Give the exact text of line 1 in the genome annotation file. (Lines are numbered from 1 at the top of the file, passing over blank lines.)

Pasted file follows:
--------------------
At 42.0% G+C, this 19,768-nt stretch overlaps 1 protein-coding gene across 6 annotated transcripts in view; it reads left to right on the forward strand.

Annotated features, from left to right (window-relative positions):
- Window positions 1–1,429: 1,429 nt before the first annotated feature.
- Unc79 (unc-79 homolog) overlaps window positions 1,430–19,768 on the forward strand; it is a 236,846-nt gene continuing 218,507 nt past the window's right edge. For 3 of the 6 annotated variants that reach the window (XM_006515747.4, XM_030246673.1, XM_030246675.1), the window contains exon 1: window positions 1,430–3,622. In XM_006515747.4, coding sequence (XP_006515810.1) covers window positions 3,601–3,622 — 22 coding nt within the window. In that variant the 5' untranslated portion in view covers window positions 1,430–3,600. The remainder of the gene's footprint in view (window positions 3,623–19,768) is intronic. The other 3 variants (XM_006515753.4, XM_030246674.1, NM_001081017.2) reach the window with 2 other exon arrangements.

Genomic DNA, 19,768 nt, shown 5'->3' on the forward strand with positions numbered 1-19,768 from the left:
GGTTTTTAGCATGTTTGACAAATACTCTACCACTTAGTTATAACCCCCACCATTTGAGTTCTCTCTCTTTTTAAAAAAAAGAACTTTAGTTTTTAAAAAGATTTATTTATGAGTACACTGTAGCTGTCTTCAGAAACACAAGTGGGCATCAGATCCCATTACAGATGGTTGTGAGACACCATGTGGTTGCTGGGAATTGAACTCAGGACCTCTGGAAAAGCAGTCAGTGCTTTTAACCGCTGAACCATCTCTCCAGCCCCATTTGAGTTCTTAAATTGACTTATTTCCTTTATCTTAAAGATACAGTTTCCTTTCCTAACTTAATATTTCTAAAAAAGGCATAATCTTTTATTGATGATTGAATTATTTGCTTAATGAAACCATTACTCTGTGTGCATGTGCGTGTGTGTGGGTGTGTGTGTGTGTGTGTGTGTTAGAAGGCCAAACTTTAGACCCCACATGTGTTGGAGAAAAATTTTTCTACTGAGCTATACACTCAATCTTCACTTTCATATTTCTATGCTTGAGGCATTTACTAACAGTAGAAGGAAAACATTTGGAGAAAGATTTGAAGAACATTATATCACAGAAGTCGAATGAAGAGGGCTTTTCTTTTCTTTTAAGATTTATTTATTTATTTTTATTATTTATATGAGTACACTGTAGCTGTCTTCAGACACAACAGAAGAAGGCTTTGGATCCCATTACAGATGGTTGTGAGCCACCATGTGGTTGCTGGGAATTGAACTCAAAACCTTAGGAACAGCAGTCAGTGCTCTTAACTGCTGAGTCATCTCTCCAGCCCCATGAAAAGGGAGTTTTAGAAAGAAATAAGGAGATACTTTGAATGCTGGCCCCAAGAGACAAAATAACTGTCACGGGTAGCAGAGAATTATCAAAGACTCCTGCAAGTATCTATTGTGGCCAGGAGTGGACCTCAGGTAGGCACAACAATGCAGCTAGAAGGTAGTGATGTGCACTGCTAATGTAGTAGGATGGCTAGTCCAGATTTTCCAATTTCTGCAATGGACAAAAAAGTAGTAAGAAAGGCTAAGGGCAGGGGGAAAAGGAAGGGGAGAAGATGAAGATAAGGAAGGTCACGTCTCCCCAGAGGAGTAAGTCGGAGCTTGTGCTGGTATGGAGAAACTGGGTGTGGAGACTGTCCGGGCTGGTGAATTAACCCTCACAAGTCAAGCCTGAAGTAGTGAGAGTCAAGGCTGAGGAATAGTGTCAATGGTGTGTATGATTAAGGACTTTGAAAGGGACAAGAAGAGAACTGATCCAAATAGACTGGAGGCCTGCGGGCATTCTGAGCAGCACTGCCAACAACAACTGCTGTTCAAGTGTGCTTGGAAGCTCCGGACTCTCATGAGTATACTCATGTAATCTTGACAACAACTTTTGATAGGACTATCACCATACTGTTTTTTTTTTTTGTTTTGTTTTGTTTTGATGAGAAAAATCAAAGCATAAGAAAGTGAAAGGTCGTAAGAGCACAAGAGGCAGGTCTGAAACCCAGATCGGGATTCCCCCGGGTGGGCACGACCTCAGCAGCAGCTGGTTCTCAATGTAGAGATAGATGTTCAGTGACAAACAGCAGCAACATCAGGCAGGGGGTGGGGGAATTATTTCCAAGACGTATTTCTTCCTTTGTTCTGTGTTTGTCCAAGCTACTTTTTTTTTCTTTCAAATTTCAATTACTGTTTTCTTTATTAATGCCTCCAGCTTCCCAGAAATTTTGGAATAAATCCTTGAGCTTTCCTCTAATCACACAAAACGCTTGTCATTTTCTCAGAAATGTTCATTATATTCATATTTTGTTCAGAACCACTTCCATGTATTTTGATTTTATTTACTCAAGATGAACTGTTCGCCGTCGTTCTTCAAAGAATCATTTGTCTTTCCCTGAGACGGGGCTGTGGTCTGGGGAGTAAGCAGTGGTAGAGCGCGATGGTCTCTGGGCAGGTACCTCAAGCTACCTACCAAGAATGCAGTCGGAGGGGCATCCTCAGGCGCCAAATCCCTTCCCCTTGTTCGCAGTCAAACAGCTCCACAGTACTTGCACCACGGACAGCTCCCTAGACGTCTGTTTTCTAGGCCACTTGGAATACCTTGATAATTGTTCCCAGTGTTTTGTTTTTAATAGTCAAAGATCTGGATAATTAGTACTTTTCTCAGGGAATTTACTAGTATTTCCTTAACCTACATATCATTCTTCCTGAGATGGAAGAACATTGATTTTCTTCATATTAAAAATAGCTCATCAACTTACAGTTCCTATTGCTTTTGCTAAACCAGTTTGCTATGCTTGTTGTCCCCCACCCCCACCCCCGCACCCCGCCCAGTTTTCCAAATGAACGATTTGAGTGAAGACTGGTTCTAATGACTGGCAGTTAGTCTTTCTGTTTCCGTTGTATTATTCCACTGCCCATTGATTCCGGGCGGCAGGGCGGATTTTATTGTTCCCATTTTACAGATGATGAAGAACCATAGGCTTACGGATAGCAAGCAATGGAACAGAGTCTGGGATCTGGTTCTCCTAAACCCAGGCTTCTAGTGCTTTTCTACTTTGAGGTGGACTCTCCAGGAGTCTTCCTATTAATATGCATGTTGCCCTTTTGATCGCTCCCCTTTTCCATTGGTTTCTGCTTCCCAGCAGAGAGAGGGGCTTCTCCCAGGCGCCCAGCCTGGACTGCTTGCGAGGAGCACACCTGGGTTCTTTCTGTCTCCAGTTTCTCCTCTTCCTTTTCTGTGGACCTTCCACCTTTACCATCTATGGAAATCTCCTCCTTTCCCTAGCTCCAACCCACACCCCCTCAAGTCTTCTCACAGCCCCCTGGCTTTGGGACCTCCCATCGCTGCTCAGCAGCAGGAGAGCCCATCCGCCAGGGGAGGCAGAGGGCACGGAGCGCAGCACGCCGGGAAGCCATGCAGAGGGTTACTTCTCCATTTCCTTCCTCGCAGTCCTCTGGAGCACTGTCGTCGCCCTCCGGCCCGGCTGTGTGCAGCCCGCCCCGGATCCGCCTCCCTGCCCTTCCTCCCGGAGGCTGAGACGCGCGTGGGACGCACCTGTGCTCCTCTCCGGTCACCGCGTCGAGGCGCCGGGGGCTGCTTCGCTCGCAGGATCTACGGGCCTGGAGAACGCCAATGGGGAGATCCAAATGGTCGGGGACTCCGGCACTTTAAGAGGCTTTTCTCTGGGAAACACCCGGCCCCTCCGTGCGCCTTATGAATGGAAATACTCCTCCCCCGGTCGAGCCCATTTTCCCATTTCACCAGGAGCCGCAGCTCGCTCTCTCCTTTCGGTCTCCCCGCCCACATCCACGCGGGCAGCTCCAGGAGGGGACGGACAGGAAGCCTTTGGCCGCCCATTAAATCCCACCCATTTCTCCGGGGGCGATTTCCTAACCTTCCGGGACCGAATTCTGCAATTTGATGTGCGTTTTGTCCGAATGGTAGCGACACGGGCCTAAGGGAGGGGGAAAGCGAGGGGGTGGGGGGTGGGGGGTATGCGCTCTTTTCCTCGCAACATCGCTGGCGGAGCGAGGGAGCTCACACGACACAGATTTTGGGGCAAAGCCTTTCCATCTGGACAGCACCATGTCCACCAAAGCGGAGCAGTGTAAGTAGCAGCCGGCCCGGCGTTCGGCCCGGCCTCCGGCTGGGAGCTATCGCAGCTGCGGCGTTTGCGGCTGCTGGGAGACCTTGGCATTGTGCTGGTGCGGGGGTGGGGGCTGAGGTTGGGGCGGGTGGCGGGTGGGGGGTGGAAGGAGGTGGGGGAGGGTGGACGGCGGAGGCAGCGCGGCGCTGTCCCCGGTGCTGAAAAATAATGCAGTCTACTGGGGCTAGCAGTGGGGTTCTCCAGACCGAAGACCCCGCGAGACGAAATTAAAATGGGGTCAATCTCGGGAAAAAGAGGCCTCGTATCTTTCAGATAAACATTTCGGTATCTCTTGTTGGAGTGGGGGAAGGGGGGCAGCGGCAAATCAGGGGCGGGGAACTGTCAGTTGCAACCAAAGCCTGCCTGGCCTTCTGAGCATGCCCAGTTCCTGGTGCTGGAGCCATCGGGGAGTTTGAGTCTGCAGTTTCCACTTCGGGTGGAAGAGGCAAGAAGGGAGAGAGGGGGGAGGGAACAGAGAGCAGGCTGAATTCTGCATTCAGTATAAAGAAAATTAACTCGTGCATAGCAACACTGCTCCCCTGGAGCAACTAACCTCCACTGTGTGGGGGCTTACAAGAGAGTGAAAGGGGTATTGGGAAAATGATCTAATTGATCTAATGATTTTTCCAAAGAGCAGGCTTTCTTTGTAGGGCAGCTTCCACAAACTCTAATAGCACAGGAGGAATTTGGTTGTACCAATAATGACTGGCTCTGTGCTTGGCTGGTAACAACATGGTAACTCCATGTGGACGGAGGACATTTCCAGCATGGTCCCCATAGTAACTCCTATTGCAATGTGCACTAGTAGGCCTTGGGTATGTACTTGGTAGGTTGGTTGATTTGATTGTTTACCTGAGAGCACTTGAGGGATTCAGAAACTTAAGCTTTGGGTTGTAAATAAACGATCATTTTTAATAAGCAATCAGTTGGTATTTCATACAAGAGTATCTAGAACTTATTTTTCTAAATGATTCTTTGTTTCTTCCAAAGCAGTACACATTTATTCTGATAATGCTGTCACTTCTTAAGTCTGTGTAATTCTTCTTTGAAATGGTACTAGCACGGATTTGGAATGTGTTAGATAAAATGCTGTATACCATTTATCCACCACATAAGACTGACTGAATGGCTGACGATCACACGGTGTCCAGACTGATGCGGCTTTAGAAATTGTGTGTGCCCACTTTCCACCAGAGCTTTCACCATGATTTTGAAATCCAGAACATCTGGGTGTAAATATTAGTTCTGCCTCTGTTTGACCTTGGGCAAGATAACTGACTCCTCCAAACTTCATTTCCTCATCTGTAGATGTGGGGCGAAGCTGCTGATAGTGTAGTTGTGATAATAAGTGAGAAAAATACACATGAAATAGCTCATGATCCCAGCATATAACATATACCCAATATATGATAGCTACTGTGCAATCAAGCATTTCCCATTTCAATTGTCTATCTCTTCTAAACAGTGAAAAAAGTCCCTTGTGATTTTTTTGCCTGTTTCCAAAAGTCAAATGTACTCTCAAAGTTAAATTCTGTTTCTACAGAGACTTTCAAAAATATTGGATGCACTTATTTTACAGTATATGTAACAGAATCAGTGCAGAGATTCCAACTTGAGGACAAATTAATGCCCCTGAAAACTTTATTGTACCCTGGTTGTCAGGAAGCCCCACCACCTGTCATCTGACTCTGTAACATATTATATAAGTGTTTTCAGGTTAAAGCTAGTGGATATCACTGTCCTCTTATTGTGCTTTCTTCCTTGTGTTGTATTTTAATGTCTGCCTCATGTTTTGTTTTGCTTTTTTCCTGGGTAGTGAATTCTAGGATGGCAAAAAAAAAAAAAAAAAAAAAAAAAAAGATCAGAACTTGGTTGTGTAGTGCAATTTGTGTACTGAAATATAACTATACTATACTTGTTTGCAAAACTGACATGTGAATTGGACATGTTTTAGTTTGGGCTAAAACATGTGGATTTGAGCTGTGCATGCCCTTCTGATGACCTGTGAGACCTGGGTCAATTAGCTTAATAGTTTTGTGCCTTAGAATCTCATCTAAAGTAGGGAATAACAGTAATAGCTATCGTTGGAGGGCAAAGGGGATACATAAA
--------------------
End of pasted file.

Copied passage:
At 42.0% G+C, this 19,768-nt stretch overlaps 1 protein-coding gene across 6 annotated transcripts in view; it reads left to right on the forward strand.